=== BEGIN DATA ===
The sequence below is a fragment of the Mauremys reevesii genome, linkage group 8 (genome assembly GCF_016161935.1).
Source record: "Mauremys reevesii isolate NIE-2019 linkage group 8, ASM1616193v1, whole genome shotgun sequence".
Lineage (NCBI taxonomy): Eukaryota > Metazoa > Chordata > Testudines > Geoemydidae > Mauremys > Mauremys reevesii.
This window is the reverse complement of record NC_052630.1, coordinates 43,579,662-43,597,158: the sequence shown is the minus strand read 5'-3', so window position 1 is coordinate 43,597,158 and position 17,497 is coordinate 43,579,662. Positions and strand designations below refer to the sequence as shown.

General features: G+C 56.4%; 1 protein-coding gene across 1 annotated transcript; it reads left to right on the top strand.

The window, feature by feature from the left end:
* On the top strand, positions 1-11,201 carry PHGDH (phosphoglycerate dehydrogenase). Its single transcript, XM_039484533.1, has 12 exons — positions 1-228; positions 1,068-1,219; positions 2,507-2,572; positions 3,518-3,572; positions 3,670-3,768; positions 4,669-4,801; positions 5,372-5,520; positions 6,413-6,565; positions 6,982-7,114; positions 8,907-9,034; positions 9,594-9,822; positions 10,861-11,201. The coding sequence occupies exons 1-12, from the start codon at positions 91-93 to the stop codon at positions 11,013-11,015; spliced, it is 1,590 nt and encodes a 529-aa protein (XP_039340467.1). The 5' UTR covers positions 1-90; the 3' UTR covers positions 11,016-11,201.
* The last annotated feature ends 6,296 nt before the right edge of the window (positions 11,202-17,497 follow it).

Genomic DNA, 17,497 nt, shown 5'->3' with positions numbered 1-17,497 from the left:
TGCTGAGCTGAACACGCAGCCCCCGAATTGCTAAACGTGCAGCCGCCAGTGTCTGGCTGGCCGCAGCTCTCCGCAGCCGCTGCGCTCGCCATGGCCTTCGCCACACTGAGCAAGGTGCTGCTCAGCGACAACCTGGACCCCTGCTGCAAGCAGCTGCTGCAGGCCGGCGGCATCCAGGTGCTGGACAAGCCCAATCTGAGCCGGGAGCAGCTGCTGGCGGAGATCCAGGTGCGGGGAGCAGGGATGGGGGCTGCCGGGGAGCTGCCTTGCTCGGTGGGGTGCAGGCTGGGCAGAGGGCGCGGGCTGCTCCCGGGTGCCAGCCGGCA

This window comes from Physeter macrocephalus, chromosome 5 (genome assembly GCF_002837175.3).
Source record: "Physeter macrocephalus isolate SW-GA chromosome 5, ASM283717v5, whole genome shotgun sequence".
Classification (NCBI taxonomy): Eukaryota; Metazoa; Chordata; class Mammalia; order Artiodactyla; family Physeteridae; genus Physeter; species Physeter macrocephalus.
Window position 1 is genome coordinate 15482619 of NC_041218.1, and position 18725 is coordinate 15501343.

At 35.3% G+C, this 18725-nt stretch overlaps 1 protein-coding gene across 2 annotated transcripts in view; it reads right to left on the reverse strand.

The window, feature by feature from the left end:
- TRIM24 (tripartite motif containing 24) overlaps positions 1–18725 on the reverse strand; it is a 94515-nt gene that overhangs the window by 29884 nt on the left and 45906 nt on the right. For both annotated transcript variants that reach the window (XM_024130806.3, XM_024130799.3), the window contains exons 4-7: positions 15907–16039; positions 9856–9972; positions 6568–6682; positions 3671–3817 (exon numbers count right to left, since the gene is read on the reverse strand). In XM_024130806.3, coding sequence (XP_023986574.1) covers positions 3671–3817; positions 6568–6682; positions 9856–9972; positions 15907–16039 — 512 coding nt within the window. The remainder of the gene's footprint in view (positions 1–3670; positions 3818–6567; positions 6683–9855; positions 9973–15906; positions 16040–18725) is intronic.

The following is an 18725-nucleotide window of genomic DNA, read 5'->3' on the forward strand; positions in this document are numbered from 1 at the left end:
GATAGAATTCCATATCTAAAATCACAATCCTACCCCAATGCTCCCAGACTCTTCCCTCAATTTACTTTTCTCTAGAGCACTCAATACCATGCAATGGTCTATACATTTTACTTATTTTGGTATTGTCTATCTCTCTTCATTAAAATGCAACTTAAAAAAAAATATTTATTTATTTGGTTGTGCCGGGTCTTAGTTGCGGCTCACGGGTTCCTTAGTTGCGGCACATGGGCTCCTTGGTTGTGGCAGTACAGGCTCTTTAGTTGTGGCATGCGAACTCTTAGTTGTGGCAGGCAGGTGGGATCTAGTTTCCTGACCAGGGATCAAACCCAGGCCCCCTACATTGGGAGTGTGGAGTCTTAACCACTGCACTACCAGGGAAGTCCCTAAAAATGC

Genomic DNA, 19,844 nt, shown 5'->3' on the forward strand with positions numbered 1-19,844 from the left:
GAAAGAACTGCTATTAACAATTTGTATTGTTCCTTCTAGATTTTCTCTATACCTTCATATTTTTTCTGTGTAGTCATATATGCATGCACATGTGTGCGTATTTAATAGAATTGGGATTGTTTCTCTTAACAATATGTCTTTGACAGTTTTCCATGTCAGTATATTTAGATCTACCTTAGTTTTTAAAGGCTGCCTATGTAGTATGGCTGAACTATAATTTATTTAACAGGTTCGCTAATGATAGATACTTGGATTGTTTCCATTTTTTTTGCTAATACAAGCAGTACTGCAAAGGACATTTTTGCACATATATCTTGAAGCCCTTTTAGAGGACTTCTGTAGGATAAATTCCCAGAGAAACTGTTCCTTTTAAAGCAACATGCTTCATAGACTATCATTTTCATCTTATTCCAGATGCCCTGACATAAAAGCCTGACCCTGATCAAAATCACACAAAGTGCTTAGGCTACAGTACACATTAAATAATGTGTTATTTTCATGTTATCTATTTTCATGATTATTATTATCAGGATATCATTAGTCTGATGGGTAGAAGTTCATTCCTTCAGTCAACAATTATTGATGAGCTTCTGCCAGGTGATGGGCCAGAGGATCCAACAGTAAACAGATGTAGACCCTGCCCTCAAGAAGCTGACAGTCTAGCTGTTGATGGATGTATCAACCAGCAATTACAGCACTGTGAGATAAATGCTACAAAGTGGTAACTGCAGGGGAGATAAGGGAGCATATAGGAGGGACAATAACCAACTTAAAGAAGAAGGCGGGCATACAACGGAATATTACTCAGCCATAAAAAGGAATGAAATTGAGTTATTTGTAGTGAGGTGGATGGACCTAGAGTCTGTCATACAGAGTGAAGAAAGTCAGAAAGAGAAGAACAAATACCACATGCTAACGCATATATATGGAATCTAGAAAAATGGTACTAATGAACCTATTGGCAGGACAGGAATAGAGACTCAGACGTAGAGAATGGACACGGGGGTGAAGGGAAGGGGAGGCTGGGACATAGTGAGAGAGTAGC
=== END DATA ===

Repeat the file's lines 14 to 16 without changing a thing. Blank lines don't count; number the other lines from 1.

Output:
Window position 1 is genome coordinate 15482619 of NC_041218.1, and position 18725 is coordinate 15501343.

At 35.3% G+C, this 18725-nt stretch overlaps 1 protein-coding gene across 2 annotated transcripts in view; it reads right to left on the reverse strand.

The window, feature by feature from the left end: